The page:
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Residents in government-subsidised
places are not eligible for Medicare
rebates, under programs such as
Better Access, to see a psychologist.
Also, psychologists and other mental
healthcare professionals are rarely
employed within residential aged
Most classes of antidepressants that are
effective in young adult patients are also
effective in the elderly and, in general,
the somewhat limited data have shown
comparable efficacy in terms of response
1,2,15,19 Tolerability and the risk of
drug interactions in the elderly are
generally more important considerations,
with antidepressants being among the
most common medications associated
with preventable adverse drug events
in the elderly.20 Tricyclic antidepressants
are avoided as first-line agents because
of the risk of adverse effects related
to their ability to block muscarinic
receptors (e.g. cognitive impairment,
dry mouth, constipation, dizziness,
blurred vision, and urinary retentio
- adrenergic receptors (postural
hypotension and falls). These effects are
most pronounced with the tertiary amine
tricyclics (e.g. amitriptyline, imipramine,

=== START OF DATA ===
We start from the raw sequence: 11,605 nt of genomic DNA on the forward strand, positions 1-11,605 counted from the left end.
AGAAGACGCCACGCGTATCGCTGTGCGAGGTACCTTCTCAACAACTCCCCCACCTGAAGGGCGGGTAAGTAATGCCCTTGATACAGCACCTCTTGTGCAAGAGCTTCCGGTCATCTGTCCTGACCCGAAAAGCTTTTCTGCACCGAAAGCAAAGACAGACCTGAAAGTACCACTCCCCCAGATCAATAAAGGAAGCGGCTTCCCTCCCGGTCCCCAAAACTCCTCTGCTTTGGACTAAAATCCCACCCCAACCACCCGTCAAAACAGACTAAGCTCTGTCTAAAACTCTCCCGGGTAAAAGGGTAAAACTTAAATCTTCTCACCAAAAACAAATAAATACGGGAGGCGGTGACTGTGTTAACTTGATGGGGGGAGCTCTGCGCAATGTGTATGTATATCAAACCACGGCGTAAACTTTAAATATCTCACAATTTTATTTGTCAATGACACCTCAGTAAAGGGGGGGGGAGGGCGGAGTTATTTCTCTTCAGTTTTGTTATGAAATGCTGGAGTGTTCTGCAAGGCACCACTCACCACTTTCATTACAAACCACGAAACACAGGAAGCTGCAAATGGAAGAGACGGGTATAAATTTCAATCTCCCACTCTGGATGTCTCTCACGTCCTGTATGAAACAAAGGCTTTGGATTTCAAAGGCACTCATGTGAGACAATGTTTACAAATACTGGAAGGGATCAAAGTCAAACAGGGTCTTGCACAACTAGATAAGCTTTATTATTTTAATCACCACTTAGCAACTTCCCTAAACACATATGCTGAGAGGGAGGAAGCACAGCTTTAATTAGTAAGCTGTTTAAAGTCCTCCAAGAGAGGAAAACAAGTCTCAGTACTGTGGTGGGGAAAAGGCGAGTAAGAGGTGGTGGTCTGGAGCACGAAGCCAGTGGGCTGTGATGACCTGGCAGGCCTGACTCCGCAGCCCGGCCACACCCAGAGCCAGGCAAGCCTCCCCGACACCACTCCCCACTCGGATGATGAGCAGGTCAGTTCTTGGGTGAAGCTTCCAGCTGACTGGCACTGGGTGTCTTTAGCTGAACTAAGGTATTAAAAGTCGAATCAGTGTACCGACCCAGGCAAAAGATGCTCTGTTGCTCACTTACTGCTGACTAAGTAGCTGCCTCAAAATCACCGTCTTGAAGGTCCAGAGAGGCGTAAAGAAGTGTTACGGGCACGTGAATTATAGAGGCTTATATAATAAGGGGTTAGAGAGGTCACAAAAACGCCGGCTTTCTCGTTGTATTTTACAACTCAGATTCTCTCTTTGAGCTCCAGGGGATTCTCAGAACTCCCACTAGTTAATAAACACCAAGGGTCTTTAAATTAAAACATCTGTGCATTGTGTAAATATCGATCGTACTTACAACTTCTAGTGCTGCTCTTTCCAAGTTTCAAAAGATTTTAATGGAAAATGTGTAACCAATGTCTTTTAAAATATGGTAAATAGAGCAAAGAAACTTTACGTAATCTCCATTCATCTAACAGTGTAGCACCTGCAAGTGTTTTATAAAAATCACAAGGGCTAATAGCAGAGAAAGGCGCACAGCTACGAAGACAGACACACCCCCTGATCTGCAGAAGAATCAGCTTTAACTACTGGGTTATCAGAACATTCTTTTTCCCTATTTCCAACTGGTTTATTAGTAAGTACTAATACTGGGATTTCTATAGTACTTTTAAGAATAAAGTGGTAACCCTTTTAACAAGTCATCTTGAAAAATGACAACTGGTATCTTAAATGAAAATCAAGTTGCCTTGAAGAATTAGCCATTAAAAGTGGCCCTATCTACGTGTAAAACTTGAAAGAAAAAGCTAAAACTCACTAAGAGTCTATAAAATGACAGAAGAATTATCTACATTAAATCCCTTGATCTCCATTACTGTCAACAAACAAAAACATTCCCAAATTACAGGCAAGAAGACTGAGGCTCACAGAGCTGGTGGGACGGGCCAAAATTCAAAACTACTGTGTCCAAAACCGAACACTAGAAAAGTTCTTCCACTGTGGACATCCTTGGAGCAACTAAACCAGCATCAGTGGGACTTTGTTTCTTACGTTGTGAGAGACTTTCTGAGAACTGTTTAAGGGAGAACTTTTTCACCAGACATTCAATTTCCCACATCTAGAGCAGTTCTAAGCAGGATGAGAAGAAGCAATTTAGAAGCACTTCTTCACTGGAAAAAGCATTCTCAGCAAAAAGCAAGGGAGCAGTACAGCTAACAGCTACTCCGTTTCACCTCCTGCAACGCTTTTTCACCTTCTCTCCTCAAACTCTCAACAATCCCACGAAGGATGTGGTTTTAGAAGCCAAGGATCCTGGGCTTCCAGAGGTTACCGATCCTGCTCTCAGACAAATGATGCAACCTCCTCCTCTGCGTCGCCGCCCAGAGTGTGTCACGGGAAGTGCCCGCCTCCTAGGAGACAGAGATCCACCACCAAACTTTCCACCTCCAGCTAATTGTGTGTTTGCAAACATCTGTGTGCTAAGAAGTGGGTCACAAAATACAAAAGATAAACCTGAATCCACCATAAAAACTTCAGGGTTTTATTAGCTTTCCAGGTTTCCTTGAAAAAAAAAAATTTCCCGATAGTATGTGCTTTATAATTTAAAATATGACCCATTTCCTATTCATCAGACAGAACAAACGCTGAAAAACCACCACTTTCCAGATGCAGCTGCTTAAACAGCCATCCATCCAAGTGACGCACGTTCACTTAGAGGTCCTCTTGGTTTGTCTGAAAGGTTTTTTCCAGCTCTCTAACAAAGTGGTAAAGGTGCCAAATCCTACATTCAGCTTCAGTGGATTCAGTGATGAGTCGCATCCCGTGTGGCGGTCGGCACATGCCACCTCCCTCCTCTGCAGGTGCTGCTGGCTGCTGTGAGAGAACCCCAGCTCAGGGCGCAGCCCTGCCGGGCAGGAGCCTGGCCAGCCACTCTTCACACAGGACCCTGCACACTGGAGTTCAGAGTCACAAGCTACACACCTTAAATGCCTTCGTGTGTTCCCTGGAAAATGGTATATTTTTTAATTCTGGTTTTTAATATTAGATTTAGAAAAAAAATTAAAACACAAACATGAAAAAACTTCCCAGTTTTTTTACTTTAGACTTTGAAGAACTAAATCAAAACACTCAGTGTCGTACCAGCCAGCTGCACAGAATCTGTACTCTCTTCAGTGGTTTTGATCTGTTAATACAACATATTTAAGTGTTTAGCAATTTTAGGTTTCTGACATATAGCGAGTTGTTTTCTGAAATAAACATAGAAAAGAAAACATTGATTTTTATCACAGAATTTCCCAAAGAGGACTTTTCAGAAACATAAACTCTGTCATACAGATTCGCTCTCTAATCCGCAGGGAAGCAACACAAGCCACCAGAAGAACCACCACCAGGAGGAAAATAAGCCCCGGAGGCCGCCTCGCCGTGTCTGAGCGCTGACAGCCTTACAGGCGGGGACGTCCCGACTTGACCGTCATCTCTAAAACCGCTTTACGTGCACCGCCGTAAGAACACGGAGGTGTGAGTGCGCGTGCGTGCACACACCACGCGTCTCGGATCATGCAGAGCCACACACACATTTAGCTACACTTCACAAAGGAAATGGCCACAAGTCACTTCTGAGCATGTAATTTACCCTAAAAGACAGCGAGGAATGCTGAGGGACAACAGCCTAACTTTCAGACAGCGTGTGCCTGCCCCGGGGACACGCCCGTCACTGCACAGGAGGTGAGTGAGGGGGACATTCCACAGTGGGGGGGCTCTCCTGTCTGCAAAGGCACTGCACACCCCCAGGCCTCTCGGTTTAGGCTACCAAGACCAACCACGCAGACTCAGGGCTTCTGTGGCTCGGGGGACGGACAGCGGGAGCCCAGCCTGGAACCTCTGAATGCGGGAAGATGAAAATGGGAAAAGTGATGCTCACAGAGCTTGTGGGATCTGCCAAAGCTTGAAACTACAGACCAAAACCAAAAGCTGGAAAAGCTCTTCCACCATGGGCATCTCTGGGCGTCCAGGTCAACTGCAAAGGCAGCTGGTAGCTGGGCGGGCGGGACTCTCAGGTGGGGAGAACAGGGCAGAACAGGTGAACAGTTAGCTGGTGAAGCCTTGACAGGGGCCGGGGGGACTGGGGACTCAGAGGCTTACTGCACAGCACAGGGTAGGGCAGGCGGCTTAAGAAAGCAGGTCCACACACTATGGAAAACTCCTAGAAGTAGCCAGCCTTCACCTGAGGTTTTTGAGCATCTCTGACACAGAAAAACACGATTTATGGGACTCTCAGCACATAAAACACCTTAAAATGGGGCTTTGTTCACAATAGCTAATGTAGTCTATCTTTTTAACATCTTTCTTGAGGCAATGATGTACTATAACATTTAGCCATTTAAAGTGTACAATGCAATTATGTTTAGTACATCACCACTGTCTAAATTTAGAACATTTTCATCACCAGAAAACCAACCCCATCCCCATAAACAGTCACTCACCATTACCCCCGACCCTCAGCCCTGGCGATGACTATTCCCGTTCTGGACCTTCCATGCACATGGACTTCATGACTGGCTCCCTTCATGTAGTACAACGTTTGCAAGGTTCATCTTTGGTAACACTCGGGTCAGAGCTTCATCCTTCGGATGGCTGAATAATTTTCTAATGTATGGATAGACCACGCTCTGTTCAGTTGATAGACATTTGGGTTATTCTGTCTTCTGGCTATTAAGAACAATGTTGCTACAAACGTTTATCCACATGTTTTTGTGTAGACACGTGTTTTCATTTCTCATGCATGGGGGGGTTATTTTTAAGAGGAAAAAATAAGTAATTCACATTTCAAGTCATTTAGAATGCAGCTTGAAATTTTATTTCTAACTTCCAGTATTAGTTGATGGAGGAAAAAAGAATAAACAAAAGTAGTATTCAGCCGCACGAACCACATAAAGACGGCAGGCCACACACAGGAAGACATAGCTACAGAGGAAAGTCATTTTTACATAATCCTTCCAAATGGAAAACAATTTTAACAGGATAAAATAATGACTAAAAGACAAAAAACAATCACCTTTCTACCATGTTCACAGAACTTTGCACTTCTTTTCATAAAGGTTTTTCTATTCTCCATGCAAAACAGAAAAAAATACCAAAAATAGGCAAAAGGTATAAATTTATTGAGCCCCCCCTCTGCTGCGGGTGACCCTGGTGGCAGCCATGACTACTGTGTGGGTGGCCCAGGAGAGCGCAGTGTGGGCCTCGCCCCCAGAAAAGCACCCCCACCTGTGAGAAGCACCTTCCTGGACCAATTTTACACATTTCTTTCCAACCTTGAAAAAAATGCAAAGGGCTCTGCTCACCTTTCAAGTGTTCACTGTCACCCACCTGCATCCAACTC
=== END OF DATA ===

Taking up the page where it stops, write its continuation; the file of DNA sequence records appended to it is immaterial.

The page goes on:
clomipramine, and doxepin) and less
Selective serotonin reuptake inhibitors
(SSRIs) and serotonin-norepinephrine
reuptake inhibitors (SNRIs) are the
antidepressants of choice, followed by
15 Using combinations of
antidepressants is not evidence -based
and increases the risk of serotonin toxicity.
Amongst the SSRIs, citalopram and
escitalopram have the least potential for
Late-life depression is common
(major depression affects up to 20%
of people older than 65) and is often
associated with coexisting medical
illness, cognitive dysfunction, or both.
Depressed older adults are at
increased risk for suicide.
The initial treatment and ongoing
management of moderate and severe
depressive disorders in later life
should usually consist of combined
therapy with antidepressant
medication and some form of
Currently available antidepressants
show efficacy in depressed older
populations, but older adults may be
at increased risk for side effects.
inhibitors (SSRIs) are considered
1. taylor wd. Clinical practice. depression in the elderly. n
engl J med 2014;371:1228–36 .
2. frank C. pharmacologic treatment of depression in the
elderly. Can fam physician 2014;60:121–6 .
3. byrne gJ, pachana na. anxiety and depression in the